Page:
When Is Freedom of Speech Too Much?
Commentary by Becky Tallent | FāVS News
That was a question put to me recently by a friend, a university researcher here from Germany. In his country, the aggression we are seeing in much of the current national discourse on social media would not be allowed.
Yet here, calling for the genocide of a people is permissible.
It is a very hard question, indeed.
Limits on First Amendment
While the First Amendment does give us freedom of speech, the U.S. Supreme Court has placed some limits. Notable, the ruling you cannot yell “fire” in a crowded theatre to create a panic or harm people from the 1919 Schneck v. United States case. That decision was partially overturned in the 1969 Brandenburg v. Ohio case which limited the scope of banned speech.
Hate crime laws on both the state and federal level have also placed some restrictions on speech. However, that does not stop people from making hateful, even harmful, statements.
We’re seeing it more and more these days with the political polarization of the United States. Most recently, since the Oct. 7 attack on Israel by Hamas and Israel’s retaliation, there has been more focus on the Jewish and Islamic communities.
Last November, the Anti-Defamation League Center on Extremism reported a 388% increase in antisemitic harassment, vandalism and assault – often started with aggressive speech – between Oct. 7 and 23, with 190 of those cases directly linked to the war in the Middle East.
In December, the Council on American-Islamic Relations reported an escalation of anti-Arab incidents with 2,171 reports of hate crimes, hate speech and workplace discrimination.
Hate on Social Media and on Campuses
Looking at social media, it is astounding how many posts are showing hatred, strong language about hatred for all followers of Judaism or Islam. One LinkedIn member posted about a sign in the Tri-Cities which said “Kill all the Jews.” It is just as easy to see calls to “get rid of all Arabs” on Facebook or X.
Universities are not helping. Public Congressional testimony in December saw university presidents hesitating, refusing to denounce violence and violent words against Jews. The presidents of Harvard, the University of Pennsylvania and MIT all declined to say calling for the genocide of Jewish people would be against their school’s code of conduct. In short, they placed freedom of speech over people’s safety.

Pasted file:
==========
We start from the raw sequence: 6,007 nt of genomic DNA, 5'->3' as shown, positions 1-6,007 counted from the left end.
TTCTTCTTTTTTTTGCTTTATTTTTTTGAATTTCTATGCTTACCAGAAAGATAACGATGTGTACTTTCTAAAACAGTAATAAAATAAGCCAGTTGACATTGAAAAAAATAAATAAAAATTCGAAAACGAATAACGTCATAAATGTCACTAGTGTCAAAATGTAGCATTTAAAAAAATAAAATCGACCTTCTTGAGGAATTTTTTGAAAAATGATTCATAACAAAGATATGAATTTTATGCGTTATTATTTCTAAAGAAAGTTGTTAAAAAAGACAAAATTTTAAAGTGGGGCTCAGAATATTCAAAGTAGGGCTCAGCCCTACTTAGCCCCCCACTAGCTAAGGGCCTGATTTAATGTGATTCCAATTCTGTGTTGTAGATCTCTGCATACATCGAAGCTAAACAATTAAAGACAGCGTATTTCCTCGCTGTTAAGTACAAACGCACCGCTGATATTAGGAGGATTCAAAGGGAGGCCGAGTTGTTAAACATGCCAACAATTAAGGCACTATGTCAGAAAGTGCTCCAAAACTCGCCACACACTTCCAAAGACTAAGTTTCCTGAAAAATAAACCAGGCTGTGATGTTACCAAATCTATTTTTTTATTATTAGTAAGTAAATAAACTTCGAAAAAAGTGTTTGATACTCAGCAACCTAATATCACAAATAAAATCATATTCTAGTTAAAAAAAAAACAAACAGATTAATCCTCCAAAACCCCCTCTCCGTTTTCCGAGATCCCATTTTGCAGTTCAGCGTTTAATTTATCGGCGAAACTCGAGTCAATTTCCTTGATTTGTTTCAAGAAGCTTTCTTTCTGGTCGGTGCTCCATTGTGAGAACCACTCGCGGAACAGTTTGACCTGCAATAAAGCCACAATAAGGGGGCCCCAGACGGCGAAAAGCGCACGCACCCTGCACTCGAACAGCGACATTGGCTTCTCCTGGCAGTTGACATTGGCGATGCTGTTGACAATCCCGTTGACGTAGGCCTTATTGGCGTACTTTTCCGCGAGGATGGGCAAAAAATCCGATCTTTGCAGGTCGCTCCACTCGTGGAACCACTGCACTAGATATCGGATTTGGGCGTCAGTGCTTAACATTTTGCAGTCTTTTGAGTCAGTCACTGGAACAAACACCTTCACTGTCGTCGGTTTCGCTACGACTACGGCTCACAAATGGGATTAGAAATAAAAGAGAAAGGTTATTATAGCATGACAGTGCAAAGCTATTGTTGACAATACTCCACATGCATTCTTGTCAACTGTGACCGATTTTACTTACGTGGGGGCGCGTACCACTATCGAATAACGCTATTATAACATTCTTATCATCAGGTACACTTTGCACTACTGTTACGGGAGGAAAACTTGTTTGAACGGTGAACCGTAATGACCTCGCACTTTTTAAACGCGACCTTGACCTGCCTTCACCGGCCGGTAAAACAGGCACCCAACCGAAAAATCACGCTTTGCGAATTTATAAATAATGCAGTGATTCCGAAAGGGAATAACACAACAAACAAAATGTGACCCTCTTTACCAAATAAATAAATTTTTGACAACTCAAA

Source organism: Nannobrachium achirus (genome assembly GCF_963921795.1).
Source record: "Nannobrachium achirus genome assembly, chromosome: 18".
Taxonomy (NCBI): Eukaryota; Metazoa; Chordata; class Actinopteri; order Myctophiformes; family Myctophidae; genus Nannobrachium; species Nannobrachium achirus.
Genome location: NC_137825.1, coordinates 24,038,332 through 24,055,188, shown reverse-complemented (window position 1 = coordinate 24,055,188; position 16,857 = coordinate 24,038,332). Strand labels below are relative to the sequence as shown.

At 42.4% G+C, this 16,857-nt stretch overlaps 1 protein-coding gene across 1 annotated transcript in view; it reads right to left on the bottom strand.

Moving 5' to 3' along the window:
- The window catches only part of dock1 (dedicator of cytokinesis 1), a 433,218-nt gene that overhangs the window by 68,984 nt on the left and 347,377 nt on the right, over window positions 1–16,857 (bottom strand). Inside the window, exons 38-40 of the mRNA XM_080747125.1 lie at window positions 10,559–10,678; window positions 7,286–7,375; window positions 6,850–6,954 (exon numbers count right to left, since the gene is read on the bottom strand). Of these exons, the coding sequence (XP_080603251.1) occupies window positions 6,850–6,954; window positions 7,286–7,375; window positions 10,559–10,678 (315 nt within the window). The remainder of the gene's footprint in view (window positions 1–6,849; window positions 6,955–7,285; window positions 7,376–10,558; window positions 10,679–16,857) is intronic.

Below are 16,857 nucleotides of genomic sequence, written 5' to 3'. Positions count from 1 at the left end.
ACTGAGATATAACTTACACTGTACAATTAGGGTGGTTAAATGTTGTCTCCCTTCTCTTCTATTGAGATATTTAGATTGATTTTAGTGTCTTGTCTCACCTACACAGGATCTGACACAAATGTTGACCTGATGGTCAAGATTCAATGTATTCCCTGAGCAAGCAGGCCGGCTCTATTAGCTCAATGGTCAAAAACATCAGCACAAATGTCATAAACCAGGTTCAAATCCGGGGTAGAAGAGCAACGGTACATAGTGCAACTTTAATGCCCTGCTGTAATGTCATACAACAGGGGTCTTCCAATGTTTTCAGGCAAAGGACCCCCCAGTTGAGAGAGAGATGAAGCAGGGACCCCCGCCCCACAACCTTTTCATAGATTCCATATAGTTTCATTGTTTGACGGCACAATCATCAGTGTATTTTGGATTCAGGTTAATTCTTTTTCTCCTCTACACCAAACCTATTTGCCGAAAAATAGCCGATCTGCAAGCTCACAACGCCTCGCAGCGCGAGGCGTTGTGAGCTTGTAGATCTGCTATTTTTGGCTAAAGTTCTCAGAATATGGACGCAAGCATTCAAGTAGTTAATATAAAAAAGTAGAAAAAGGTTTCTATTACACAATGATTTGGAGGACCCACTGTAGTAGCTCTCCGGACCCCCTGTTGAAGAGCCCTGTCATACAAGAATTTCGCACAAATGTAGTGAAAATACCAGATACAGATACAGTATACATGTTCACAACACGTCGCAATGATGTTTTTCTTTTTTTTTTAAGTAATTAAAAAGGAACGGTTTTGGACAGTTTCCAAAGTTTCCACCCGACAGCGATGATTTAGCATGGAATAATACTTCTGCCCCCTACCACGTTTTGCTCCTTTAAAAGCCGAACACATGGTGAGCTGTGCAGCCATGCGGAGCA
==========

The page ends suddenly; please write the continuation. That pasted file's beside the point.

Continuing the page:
Over the weekend of Dec. 9, someone placed a Palestinian flag over a menorah on the Yale University campus. A vile act during Hanukkah. Local campuses are not exempt. There are discussions, arguments and fights for both Israel and Palestine on all campuses.
During the past 10 years, America has grown colder and meaner in attitude toward others, especially racial and religious minorities. Under the guise of free speech, some people have said the unthinkable, calling for killing groups of people with whom they disagree or dislike.
For a country that calls itself a Christian nation, it is, indeed, shocking.
It is a difficult line to walk. Everyone has their opinion.
Speech that Causes Harm Should be Limited
Most reasonable people would agree that if the speech is intended to hurt or create harm, then it should be restricted or reconsidered. In cases such as these, there is no “Just joking” escape clause whether or not the intent is to do damage.
As someone whose race was targeted for elimination, I know the stories and feel the pain my ancestors felt when the U.S. government tried to erase us through moving us, taking the children to boarding schools or even outright murder.
While we have freedom of speech, there is little commendable about racial or religious slurs and actions directed at specific people, even if it is under the veil of social media.
Is there a solution? I’m not sure what it might be. People who hate tend to resist any attempts to change their minds. Perhaps what my German friend says is true: My freedom ends at the tip of your nose.
The views expressed in this opinion column are those of the author and do not necessarily reflect the views of FāVS News. FāVS News values diverse perspectives and thoughtful analysis on matters of faith and spirituality.